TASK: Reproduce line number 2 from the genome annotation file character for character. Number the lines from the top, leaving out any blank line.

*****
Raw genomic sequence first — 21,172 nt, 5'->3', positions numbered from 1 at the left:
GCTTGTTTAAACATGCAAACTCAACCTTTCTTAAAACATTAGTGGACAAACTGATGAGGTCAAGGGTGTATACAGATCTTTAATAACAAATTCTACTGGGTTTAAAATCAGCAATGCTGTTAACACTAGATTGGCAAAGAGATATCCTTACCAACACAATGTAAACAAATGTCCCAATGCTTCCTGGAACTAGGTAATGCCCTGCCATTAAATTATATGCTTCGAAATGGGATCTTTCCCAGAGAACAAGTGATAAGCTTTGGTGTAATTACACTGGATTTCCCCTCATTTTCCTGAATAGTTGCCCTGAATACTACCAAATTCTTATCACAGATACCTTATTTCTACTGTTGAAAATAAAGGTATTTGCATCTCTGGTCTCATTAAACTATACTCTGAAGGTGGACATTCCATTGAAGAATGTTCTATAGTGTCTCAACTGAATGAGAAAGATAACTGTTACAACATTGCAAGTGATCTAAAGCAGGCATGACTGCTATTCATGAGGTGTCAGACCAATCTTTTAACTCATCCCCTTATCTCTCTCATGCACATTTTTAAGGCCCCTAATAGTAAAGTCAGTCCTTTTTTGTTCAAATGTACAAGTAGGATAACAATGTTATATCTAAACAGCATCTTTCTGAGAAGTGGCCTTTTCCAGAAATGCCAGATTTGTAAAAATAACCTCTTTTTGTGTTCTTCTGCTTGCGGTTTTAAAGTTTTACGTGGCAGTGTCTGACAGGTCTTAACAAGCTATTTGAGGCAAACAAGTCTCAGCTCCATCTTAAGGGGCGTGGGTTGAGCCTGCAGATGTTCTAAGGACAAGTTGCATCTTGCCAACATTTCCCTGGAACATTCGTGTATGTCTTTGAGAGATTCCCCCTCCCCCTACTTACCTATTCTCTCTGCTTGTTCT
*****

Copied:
GCTTGTTTAAACATGCAAACTCAACCTTTCTTAAAACATTAGTGGACAAACTGATGAGGTCAAGGGTGTATACAGATCTTTAATAACAAATTCTACTGGGTTTAAAATCAGCAATGCTGTTAACACTAGATTGGCAAAGAGATATCCTTACCAACACAATGTAAACAAATGTCCCAATGCTTCCTGGAACTAGGTAATGCCCTGCCATTAAATTATATGCTTCGAAATGGGATCTTTCCCAGAGAACAAGTGATAAGCTTTGGTGTAATTACACTGGATTTCCCCTCATTTTCCTGAATAGTTGCCCTGAATACTACCAAATTCTTATCACAGATACCTTATTTCTACTGTTGAAAATAAAGGTATTTGCATCTCTGGTCTCATTAAACTATACTCTGAAGGTGGACATTCCATTGAAGAATGTTCTATAGTGTCTCAACTGAATGAGAAAGATAACTGTTACAACATTGCAAGTGATCTAAAGCAGGCATGACTGCTATTCATGAGGTGTCAGACCAATCTTTTAACTCATCCCCTTATCTCTCTCATGCACATTTTTAAGGCCCCTAATAGTAAAGTCAGTCCTTTTTTGTTCAAATGTACAAGTAGGATAACAATGTTATATCTAAACAGCATCTTTCTGAGAAGTGGCCTTTTCCAGAAATGCCAGATTTGTAAAAATAACCTCTTTTTGTGTTCTTCTGCTTGCGGTTTTAAAGTTTTACGTGGCAGTGTCTGACAGGTCTTAACAAGCTATTTGAGGCAAACAAGTCTCAGCTCCATCTTAAGGGGCGTGGGTTGAGCCTGCAGATGTTCTAAGGACAAGTTGCATCTTGCCAACATTTCCCTGGAACATTCGTGTATGTCTTTGAGAGATTCCCCCTCCCCCTACTTACCTATTCTCTCTGCTTGTTCT